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Mr. Chope: To ask the Solicitor-General if it is his policy that the Crown Prosecution Service should pay compensation to the victims of crime whose cases are the subject of administrative maladministration by the Crown Prosecution Service and who suffer loss as a result; and if he will make a statement. 
The Solicitor-General: The Crown Prosecution Service is committed to delivering a modern, first class, public service. The Crown Prosecution Service has set clear standards for performance and has a readily available complaints procedure together with systems to provide appropriate redress for citizens when administrative maladministration occurs. Redress may take a variety of forms--an apology, a correction of the error, an undertaking to improve procedures or systems, a payment, or a combination of these actions.
In the majority of cases, an apology and correction of the error will be the appropriate form of redress. On the occasions when a victim suffers a financial loss, an appropriate compensation payment may be made. Every case is considered on its merits. During this financial year two such cases have occurred and compensation payments totalling £1,112.00 have been made.
Mr. Bayley: We have reviewed the Invalid Care Allowance earnings limit and an announcement was made on 3 October 2000 of our intention to increase it to the rate of the lower earnings limit from April 2001. We will lay regulations in due course which will enable this measure to be introduced.
Mr. Bayley: One of the issues which arose in the course of the recent review of financial support for carers was the difficulty some carers experienced in combining caring with employment because of the Invalid Care Allowance earnings limit which has remained at £50 (after allowable expenses) since 1993.
The proposed increase in the earnings limit to the level of the lower earnings limit (£72 a week from April 2001), announced on 3 October 2000, will therefore allow those carers to earn substantially more while retaining their entitlement to Invalid Care Allowance.
26 Jan 2001 : Column: 731W
Mr. Willetts: To ask the Secretary of State for Social Security what powers local authority fraud investigators have to request information from banks relating to suspected benefit fraudsters. 
Mr. Rowlands: To ask the Secretary of State for Social Security what changes he is implementing to improve the administration of the compensation recovery scheme in regard to ex-miners' compensation. 
Mr. Bayley: We are working very closely with the Department of Trade and Industry (DTI) and its claims handlers and are introducing a number of administrative changes to speed up the whole process, not just DSS' involvement, in order to facilitate speedy payment to miners.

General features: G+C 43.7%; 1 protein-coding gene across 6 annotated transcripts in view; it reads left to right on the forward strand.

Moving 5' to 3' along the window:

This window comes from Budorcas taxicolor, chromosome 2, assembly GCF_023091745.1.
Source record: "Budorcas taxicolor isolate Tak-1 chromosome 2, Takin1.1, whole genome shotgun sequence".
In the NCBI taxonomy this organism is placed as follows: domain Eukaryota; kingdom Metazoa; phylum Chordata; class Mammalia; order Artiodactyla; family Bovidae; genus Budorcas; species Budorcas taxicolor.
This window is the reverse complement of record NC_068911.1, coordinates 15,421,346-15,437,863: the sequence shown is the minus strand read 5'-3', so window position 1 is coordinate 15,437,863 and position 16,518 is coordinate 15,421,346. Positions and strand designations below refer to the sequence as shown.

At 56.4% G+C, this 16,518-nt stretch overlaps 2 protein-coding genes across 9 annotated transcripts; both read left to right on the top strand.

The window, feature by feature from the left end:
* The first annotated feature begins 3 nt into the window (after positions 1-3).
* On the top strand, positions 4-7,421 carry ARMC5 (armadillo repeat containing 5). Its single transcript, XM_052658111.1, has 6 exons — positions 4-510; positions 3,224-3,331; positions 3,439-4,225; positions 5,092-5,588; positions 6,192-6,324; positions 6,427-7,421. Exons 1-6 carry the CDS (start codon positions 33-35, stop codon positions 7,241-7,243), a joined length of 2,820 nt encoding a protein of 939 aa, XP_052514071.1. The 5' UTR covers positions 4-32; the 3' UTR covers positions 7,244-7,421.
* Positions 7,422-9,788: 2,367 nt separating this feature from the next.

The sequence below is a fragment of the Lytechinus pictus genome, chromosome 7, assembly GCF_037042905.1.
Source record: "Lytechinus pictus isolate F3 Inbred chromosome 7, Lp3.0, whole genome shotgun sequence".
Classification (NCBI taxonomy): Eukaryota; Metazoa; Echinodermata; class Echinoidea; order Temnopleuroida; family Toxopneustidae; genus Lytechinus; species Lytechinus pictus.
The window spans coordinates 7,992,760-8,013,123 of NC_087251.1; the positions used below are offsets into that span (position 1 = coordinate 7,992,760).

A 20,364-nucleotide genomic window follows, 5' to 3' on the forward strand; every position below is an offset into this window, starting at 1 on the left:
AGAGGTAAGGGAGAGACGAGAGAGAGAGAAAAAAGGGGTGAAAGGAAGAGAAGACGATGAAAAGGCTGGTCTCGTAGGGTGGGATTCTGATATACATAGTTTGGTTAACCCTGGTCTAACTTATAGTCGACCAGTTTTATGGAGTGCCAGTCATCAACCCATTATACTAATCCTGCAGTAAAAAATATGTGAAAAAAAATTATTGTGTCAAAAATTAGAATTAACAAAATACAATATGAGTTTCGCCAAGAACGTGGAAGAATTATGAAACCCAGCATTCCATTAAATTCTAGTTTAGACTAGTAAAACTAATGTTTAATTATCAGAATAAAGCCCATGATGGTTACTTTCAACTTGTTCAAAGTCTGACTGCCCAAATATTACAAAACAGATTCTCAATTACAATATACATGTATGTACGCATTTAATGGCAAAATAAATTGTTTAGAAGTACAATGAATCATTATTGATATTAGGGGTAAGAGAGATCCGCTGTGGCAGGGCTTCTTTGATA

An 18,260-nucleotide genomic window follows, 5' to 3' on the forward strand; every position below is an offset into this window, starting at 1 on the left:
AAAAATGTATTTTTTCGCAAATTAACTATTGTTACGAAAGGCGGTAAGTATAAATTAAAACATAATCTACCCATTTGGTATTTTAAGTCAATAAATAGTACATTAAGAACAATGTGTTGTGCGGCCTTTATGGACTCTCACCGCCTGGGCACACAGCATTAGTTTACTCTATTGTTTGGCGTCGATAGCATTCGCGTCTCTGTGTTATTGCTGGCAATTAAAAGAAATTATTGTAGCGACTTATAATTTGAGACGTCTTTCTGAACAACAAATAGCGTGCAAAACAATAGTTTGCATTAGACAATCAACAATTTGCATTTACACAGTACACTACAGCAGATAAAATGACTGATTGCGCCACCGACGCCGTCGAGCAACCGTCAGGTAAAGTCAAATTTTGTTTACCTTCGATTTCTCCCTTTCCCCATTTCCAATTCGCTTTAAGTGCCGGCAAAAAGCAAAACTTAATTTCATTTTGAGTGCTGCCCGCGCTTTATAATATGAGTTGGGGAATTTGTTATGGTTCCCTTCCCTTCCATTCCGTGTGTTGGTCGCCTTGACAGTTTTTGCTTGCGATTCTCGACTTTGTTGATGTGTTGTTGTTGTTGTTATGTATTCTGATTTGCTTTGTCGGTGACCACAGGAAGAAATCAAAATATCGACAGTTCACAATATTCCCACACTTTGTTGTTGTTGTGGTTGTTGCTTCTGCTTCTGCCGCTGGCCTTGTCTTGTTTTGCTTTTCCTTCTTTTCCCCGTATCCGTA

These changes will include, for example, easier and quicker means of determining the date of start of the disease; allowing DTI more time to negotiate with the miner, without the need to contact the DSS; and reducing duplication and red tape. These changes will ensure that delays in the process do not occur.
Mr. Wyatt: To ask the Secretary of State for Social Security how many asylum seekers claimed benefits in (a) Kent and (b) other parts of the UK during the most recent period for which figures are available. 
26 Jan 2001 : Column: 732W
Mr. Willetts: To ask the Secretary of State for Social Security how many disabled Income Support claimants would see their income rise and how many people would become newly entitled to Income Support if the capital rules for people with disabilities were increased to match the new rules for pensioners. 
Mr. Bayley: We estimate that around 15,000 Income Support recipients would gain, and a further 5,000 people would become newly entitled, if the Income Support capital limits for people with a disability premium were increased to match the limits for pensioners.
Angela Eagle: The Social Fund budget is allocated to Benefits Agency districts, which are not generally coterminous with local authorities. Most of the London borough of Wandsworth is covered by the Benefits Agency Thames South District, with a small part falling into the Surrey District.
Sandra Gidley: To ask the Secretary of State for Social Security (1) how many Gulf War veterans have been waiting (a) over six months and (b) over one year for a hearing before the Pensions Appeal Tribunal; 
Mr. Andrew George: To ask the Secretary of State for Social Security how many (a) people and (b) vehicles have been supported in each year since 1995-96 for which figures are available, under the Invalid Vehicle Service. 
|At 31 March||Drivers||Vehicles|
(1) Numbers of vehicles in fleet in 1995 and 1996 are estimates as figures were not kept.
26 Jan 2001 : Column: 733W
The decision to close the Invalid Vehicle Service on 31 March 2003 was taken after a thorough assessment by independent consultants of the likely effects of all available options. Ministers decided to accept the consultants' advice to close the service because the cost of maintaining an ageing fleet of vehicles was likely to rise while the number of people supported declined rapidly. Since then technical officers from the Invalid Vehicle Service have visited each remaining driver to discuss their future needs. Each driver's full circumstances will be taken into account and each will be advised on the option most suited to his or her needs.
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